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We need to reduce dental consultations in GP surgeries and pharmacies

The paper by Cope et al. (Dental consultations in UK general practice and antibiotic prescribing rates: a retrospective cohort study, Br J Gen Pract 2016) is a timely update on dental consultations in general practice and related antibiotic prescribing rates by GPs. It would be most helpful if the data presented in this paper could be complemented by data on the management by emergency medical services and pharmacists of people with dental problems.

In the meantime, the findings by Cope et al. debunk the myth that changes to NHS dental services provisions in 2006 resulted in an increase in dental consultations in general practice. In contrast, the conclusions by Cope et al. reinforce concerns over the inappropriate prescribing of antibiotics by GPs for dental conditions. Access to dental services Monday to Friday should be possible, so the finding that the vast majority of the dental consultations in general practice occurred on weekdays may be explained by drivers, such as concerns over cost or phobia of dental treatment.

Although inappropriate prescribing is multifactorial and difficult to resolve, it should be addressed in the best interests of patients and as a positive measure to optimise the prescription of antibiotics. Pharmacists may assist in this process by, among other measures, encouraging people who present with dental conditions to seek dental rather than medical assistance. Clear and consistent messages are also important for managing patient expectations: ‘antibiotics don’t cure dental pain’ is increasingly a mantra within dentistry.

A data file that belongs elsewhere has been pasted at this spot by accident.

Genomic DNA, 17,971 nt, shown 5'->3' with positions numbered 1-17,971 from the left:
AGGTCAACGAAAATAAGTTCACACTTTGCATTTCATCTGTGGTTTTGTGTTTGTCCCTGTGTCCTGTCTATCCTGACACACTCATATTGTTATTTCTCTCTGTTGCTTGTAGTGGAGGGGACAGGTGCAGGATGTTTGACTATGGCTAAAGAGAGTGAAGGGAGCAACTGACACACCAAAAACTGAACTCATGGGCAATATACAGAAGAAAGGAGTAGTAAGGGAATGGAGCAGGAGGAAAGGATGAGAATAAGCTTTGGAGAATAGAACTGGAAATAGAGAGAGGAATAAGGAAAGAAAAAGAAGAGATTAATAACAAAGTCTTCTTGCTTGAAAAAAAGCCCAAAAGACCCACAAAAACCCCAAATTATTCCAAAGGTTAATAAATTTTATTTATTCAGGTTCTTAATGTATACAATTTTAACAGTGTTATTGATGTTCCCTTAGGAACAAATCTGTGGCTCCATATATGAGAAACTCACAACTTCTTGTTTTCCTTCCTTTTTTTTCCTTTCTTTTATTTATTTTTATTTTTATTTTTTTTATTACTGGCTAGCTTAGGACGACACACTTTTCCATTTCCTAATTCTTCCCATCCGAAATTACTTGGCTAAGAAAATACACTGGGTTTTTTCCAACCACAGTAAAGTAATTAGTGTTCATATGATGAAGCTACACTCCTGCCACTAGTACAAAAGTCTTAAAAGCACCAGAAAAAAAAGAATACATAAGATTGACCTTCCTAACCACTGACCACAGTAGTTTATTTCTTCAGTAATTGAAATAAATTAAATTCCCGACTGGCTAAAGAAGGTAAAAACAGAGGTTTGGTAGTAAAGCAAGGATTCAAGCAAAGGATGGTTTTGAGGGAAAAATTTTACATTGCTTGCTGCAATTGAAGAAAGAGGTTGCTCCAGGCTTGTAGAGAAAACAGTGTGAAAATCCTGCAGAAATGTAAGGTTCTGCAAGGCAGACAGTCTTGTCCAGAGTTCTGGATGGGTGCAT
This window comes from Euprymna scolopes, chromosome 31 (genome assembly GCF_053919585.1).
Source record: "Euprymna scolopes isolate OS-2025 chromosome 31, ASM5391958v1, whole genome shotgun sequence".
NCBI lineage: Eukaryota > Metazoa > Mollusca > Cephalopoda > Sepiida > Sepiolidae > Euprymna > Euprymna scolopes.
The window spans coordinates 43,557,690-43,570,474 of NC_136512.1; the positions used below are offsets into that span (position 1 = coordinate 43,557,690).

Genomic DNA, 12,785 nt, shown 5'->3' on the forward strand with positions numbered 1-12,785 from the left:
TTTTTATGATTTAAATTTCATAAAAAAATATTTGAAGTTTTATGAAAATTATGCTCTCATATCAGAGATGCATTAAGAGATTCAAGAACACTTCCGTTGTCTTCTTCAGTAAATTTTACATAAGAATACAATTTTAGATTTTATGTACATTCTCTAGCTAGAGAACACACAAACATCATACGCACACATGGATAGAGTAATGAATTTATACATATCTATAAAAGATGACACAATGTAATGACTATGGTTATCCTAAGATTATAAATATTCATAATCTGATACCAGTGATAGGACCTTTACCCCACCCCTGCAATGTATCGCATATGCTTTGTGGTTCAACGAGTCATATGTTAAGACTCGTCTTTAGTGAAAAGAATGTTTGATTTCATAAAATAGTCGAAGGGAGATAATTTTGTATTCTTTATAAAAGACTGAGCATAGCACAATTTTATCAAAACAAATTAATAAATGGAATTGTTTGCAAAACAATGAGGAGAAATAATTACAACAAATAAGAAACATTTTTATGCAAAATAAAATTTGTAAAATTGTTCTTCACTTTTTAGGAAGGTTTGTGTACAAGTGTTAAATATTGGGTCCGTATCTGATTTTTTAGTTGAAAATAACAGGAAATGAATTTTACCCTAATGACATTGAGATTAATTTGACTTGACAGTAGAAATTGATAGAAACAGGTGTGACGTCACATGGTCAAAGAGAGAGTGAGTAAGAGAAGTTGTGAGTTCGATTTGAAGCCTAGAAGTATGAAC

Considerable resources are spent each year on oral and dental products and aids. More interprofessional working between pharmacy and dental teams will help focus this spending on improved clinical outcomes in the management of dental conditions, much needed oral health gains and, in turn, enhanced general health and well-being. General measures may include interprofessional dental education and combined healthcare action to encourage greater uptake of dental services by, in particular, individuals who have a fear of dentists and dental procedures.

Concurrently, future contractual and commissioning arrangements for dental services should empower dental teams to encourage patients with dental problems to seek their services rather than those of GPs and pharmacists. The shift to such arrangements, which will involve behavioural change by both healthcare professionals and patients, will take time. In the interim, it is to be hoped that GPs will act on the conclusions of Cope et al, together with the messages included in a soon to be published editorial in the British Journal of General Practice (Renton T & Wilson NHF. Understanding and managing dental and orofacial pain in general practice. In press). It is time that dental services are fully integrated into the general healthcare system, and patients are better educated about state-of-the-art dental care. Through joined-up working, there will be an opportunity to make dental consultations with GPs and pharmacists rare events, if not a thing of the past.